As a psychotherapist, I respect the unconsciousness of our lives, and as a portrait and figurative sculptor, I let it lead me when I get into the flow of my work as the hours pass. I often find that the action and movement while sculpting a piece often brings about creative ideas. The idea that I start with will often merge into something totally different.
Sometimes my intellect will come into play, sometimes not, as I try to get into the same position as the model, literally feeling the positioning of my body as the model would his or hers’. I look for the opposing flow of shapes in a model’s body and for the apex in contours, as I shape the form with my hands, often thinking of the degrees of change in a contour as I would the hands of a clock. I utilize a technique that achieves fine detail using very small bits of clay at a time. The sculpture will often be large enough that it will need internal stabilization that will require a wire armature.
When doing a figurative piece, I start using a clay egg and box technique that I apply to the armature. For portrait work, I begin by applying clay to each side of the armature in the shape of a silhouette of the head. Many times I will take fine measurements to try to get as close proportionally to the model or photo as I can regardless of the scale I am working with. All of this often means that I tend to be a slower sculptor than many of my peers, as many of my pieces will take over 50 hours to complete.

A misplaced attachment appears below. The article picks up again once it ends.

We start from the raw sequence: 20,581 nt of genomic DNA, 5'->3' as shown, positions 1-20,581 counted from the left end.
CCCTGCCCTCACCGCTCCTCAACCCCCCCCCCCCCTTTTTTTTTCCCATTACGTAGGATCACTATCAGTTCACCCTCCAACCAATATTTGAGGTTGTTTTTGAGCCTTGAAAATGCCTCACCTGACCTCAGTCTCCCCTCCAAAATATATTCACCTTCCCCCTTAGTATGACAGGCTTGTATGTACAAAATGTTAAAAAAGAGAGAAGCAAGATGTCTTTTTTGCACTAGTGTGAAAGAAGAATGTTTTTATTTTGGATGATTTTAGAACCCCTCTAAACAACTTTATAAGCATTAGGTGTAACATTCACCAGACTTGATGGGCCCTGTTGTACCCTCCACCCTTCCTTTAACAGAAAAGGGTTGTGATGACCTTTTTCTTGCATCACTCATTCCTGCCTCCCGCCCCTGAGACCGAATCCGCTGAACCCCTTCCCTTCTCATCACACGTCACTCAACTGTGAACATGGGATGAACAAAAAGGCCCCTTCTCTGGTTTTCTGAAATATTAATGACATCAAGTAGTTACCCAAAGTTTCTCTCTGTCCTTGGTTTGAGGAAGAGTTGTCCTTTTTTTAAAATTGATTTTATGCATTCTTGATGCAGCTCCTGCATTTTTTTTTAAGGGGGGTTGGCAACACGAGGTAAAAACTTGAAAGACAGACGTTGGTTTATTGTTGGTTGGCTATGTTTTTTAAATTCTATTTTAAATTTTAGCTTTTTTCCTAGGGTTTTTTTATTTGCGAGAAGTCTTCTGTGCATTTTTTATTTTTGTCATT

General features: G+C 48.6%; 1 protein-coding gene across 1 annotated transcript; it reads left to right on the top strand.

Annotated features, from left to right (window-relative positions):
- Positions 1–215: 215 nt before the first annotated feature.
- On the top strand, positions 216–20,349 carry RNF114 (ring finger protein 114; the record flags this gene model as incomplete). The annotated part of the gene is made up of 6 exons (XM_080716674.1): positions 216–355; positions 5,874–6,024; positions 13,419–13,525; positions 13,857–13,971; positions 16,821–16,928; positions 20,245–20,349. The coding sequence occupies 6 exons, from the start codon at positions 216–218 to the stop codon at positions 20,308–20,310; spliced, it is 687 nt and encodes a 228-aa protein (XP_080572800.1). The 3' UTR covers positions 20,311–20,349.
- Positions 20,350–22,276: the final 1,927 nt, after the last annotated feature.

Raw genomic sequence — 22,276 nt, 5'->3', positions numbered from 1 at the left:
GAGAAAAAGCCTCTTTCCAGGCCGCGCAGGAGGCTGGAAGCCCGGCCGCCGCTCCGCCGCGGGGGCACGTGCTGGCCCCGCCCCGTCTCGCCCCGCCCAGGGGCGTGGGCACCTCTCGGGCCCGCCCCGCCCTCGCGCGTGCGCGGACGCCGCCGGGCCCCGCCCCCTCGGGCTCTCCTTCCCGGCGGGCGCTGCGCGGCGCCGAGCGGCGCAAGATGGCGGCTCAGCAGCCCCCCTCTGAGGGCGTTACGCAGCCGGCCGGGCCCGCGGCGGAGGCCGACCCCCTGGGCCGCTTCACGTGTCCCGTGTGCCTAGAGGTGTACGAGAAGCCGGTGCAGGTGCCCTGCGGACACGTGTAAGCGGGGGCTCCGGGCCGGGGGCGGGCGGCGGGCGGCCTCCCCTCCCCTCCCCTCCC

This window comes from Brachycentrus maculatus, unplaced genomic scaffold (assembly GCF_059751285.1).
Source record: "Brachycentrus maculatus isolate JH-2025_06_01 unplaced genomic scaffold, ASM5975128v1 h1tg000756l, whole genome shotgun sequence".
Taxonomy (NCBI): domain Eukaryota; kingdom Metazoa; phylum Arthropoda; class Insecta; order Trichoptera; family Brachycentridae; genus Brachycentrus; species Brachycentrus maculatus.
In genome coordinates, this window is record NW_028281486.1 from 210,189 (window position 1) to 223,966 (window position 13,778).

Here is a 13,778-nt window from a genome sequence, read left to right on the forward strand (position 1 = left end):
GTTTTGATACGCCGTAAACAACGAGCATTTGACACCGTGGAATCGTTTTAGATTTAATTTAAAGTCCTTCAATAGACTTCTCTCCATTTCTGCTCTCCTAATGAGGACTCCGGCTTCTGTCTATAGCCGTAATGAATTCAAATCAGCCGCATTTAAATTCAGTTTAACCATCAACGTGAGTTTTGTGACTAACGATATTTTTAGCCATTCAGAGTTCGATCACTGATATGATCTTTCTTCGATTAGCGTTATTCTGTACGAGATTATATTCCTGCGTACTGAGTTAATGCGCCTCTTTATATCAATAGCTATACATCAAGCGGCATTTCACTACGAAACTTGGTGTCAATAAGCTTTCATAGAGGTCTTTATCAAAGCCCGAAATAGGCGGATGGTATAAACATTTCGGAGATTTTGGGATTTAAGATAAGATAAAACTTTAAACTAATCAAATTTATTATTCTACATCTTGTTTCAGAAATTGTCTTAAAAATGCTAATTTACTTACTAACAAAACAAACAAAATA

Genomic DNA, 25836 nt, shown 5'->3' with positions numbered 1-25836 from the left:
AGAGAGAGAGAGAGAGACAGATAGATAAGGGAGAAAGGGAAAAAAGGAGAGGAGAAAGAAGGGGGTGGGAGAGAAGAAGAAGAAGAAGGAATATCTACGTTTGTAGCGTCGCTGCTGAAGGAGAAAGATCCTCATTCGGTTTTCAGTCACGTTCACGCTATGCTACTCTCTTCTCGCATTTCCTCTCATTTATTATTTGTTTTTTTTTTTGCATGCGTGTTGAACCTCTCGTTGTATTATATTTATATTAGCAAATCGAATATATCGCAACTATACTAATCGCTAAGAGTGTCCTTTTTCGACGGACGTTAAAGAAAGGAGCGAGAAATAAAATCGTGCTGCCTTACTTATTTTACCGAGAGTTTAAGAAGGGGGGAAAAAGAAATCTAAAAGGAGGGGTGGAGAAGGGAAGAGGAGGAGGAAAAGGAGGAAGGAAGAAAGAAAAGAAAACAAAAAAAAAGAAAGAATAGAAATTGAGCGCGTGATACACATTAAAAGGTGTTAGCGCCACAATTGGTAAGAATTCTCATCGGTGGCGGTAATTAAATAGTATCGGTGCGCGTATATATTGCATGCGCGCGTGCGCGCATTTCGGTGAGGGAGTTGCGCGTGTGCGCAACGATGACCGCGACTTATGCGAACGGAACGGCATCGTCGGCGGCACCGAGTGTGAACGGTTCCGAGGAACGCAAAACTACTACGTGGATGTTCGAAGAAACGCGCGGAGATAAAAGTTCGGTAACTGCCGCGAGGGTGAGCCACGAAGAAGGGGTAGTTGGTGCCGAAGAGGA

Much of my early work has been fired from water-based clay, but I often sculpt with a type of clay that will need to be molded and cast into another medium, either a cold cast resin or a liquid metal such as bronze. The bronzing takes place at a foundry using the lost wax casting process and will take about 3-4 months for the foundry to complete.
I hope that as you touch my finished pieces, you’ll be able to also get a sense of my own tactile process that began far beneath the surface. You can rest assured that it has centered me and brought me great joy.